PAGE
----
Zuckerberg Says Facebook ‘Not a Traditional Media Company’

Using Facebook Live for a year-end video chat, Facebook chief executive Mark Zuckerberg and chief operating officer Sheryl Sandberg discussed fake news and the company’s identity. Although Zuckerberg has steadfastly held that Facebook is not a media company, he changed the message just a bit: “Facebook is a new kind of platform,” he clarified. “It’s not a traditional technology company, it’s not a traditional media company. You know, we build technology and we feel responsible for how it’s used.” Continue reading Zuckerberg Says Facebook ‘Not a Traditional Media Company’

FTC Has Authority Over Corporate Hacks, says Appeals Court

The Third U.S. Circuit Court of Appeals ruled that the Federal Trade Commission can advance its lawsuit against Wyndham Worldwide, which the FTC holds partially culpable for theft of online data three times between 2008 and 2010, for a total of over 619,000 credit- and debit-card numbers. Since Congress has yet to pass sweeping legislation on data security, the FTC has stepped in, so far instigating 50 additional data-security cases based on its mandate to act against unfair and deceptive business practices. Continue reading FTC Has Authority Over Corporate Hacks, says Appeals Court

President Obama Calls for New Improvements to Cybersecurity

President Barack Obama proposed a series of new regulations that intend to help protect the country from cyberattacks. In the wake of a series of significant hacks last year, Obama is asking Congress to increase prosecution and toughen the penalties of people committing cybercrimes. He also wants companies to be able to share their information about hacks. In other news, President Obama wants to increase broadband competition by ending the laws in 19 states that limit municipal broadband. Continue reading President Obama Calls for New Improvements to Cybersecurity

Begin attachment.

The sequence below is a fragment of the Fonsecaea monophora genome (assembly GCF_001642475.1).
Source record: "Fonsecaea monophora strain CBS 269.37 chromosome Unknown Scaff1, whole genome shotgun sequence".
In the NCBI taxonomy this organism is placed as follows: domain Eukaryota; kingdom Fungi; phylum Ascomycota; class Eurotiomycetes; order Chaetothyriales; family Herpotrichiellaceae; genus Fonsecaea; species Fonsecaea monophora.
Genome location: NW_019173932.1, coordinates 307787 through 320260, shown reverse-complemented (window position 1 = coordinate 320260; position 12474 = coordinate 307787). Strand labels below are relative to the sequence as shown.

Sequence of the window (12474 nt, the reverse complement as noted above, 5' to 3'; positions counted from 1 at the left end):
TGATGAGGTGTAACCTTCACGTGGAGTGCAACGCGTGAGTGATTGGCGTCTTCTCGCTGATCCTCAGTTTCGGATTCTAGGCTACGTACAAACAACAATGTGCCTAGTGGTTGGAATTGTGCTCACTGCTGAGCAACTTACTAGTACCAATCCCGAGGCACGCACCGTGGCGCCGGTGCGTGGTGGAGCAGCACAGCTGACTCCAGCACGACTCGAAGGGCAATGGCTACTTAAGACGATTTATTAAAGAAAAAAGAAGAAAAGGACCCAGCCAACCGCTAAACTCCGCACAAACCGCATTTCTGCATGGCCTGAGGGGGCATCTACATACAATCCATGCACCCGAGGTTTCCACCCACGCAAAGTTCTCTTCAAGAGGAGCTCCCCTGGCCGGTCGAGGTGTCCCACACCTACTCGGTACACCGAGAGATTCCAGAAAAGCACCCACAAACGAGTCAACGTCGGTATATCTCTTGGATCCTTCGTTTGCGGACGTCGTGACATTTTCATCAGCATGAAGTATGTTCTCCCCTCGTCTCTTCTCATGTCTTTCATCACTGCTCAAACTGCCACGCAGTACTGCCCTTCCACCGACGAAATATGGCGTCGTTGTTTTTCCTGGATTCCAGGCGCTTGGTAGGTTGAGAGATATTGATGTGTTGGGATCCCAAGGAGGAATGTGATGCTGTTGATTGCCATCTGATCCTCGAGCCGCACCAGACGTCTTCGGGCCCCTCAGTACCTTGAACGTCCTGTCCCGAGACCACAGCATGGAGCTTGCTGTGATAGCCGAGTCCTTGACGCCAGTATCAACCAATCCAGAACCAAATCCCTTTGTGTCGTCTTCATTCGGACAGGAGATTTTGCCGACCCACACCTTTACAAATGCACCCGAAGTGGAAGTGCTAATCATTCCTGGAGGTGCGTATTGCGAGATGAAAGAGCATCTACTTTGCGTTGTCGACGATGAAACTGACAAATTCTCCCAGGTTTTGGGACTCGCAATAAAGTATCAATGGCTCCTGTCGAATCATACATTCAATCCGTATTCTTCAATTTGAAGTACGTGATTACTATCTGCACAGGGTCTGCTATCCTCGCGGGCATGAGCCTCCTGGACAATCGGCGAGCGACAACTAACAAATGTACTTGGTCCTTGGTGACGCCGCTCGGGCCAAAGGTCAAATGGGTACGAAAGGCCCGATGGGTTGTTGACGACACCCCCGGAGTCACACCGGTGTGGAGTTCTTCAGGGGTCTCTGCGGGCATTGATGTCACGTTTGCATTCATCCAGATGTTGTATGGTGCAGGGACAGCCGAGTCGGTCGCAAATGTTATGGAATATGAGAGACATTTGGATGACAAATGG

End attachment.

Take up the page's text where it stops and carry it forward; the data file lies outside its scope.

Google’s Self-Driving Car Faces New California DMV Rules

California’s DMV requires — in new rules which will take effect September 16 — that, when necessary, a driver must be able to take “immediate physical control” of any vehicle on public roads. This process has traditionally involved a steering wheel and brake and accelerator pedals, which could be a setback for Google’s self-driving car, that does not include these parts. While Google said that it will add them for testing purposes, it is unclear what the company will do in the future. Continue reading Google’s Self-Driving Car Faces New California DMV Rules

Victory for Hollywood Studios: Court Rules Against isoHunt

The Motion Picture Association of America announced that the file sharing search engine isoHunt is shutting down and will pay movie studios 110 million dollars in damages. The search engine has been fighting with studios since 2006, but is finally reaching its demise due to a court ruling that says it enables users to pirate copyrighted works. The site enables users to find files on peer-to-peer networks utilizing BitTorrent file sharing software.

Continue reading Victory for Hollywood Studios: Court Rules Against isoHunt